The present exhibition does not obviously concern itself with horsemanship in its ethical and social aspects as a form of training for those aspiring to enter a particular caste, as did Chevaux et cavaliers arabes dans les arts d'orient et d'occident, a previous, much larger exhibition at the Institut du monde arabe (reviewed in the Weekly in December 2002). Nevertheless, Bashir Mohamed, curator of the exhibition, comments intriguingly on these points in press material, as well as on the parallels between the Islamic materials on display and those dating from the same period made in Christian Europe.
Mediaeval Christian orders of knights, for example the Knights Templars and others, were religious fraternities dedicated to the propagation of the Christian faith, the kind of thing recreated later in Wagner's opera Parsifal. Similar knightly fraternities existed in Islam, Bashir explains, and their members were engaged in analogous spiritual quests, the military framework providing the necessary comradeship and discipline.
The moral and spiritual components of the materials on display in this exhibition are noted in the interpretative material and exemplified in wall panels showing some magnificently attired horsemen. However, in order fully to appreciate furusiyya in its deeper aspects, as well as the important cultural role played by horses in the construction of the knightly code, one needs to turn to the catalogue of the Institut's previous Chevaux et cavaliers arabes exhibition.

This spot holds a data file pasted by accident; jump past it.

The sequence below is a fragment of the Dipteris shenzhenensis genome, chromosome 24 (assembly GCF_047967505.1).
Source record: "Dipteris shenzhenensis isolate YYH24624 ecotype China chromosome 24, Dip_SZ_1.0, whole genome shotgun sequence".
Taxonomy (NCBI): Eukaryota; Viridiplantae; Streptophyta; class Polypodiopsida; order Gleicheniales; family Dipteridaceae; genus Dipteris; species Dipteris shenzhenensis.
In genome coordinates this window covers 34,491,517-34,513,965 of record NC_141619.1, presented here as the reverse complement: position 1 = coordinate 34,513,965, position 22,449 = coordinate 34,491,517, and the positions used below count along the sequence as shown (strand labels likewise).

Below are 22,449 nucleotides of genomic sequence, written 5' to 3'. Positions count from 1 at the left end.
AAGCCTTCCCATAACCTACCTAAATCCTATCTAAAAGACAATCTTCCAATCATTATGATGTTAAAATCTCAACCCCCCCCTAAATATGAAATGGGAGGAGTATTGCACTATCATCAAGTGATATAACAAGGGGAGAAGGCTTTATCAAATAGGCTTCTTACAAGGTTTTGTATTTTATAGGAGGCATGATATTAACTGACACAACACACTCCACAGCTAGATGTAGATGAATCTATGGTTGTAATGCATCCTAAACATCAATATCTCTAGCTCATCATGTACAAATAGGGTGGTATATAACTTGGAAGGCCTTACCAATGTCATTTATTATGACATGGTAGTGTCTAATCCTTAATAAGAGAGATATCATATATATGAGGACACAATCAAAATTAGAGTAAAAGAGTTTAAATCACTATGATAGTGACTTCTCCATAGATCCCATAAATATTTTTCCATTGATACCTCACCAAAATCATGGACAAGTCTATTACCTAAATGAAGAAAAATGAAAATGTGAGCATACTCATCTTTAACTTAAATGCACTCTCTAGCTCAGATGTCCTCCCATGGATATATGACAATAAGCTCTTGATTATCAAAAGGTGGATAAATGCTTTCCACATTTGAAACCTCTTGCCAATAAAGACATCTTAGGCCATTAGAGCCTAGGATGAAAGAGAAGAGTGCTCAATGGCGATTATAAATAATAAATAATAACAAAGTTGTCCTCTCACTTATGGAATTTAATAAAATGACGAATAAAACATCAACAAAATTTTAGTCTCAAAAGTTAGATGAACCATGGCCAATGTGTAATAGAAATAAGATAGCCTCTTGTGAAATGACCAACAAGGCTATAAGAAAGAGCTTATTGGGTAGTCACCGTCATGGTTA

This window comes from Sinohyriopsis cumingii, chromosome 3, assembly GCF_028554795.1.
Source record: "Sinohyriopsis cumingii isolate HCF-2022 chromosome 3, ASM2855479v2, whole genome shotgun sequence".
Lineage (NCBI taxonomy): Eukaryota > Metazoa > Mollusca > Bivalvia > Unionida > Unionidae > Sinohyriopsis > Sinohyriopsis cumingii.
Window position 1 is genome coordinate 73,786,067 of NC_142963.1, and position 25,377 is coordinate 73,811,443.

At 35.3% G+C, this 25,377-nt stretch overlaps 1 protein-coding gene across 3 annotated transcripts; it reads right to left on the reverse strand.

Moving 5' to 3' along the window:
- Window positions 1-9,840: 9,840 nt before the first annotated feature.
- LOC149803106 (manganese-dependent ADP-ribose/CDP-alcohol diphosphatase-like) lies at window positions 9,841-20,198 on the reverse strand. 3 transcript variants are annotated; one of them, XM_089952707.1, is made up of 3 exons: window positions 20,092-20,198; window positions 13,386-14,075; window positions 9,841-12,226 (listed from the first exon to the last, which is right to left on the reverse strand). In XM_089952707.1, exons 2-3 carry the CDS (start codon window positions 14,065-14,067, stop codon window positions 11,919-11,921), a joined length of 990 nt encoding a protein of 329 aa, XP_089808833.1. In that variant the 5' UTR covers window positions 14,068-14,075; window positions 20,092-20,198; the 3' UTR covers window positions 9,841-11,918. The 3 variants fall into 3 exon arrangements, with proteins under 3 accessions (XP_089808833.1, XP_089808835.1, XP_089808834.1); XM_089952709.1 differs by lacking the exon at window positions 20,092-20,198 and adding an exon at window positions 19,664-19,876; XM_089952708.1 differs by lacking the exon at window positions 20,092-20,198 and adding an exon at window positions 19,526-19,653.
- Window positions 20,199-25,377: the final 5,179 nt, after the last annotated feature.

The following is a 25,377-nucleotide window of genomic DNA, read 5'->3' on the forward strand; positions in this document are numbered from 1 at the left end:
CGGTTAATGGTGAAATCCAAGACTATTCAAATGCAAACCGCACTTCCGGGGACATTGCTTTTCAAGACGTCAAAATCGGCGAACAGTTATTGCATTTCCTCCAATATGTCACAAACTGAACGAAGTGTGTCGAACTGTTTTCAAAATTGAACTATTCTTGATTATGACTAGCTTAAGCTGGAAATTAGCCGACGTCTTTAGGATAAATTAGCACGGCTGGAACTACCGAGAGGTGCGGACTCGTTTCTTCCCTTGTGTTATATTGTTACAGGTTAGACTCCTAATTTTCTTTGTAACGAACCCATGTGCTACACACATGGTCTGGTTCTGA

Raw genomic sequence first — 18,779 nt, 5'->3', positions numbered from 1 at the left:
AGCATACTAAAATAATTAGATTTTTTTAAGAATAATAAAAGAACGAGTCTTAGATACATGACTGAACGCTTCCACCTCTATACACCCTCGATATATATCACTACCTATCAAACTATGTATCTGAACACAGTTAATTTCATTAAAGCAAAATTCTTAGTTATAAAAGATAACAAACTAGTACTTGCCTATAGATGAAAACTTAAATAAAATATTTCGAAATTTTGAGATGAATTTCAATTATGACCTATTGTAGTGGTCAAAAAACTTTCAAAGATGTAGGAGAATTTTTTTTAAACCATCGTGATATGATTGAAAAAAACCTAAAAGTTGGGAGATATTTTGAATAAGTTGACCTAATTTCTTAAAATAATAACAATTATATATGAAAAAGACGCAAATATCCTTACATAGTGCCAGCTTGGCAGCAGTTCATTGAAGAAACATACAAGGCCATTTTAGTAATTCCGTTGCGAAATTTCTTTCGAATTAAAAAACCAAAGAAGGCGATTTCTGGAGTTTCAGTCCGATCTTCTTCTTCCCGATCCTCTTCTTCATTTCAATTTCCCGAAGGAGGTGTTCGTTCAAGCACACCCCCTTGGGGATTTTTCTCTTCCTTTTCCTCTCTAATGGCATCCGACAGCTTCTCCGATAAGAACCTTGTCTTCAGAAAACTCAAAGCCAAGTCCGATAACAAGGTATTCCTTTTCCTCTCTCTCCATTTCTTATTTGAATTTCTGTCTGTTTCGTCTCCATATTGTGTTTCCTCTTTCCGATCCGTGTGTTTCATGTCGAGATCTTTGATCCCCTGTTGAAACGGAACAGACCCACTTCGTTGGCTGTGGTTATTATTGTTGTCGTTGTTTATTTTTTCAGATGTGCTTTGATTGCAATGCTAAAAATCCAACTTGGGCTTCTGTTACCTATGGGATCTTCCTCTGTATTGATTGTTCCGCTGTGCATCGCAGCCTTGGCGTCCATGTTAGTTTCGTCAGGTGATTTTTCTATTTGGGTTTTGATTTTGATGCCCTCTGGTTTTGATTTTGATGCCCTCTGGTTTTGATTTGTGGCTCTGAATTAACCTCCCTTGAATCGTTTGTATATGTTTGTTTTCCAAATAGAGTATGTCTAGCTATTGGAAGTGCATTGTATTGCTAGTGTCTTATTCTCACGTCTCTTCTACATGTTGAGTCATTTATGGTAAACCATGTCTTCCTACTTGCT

This provides a more multi-faceted version of furusiyya, examining its military, spiritual, athletic and even veterinary aspects. While a horse was necessary in battle, as well as being a companion and co-competitor in sports events, it was also a valuable animal and owning fine horses was a mark of prestige. This meant that it was important to attend to horses' needs, and Mamluk furusiyya manuals explain how this is done, as well as detailing how to organise horse events and go about a horseman's training.
In his curiously named Nihayat al-su'l wa-l-umniyya fi 'ilm al-furusiyya ("The Final Answer about the Science of Furusiyya "), for example, the 14th-century writer Mohamed ibn Isa al-Aqsara'i gives details of Mamluk horse-games. A similar work from the same period by Mohamed ibn Ya'qub ibn Khazzam al-Khuttali serves as a veritable encyclopedia of horsemanship, including favourite Mamluk games such as qabaq, which seems to have involved shooting arrows at moving targets while on horseback.
Furusiyya, chevaliers en pays d'Islam
Institut du monde arabe, Paris, 26 June to 21 October 2007.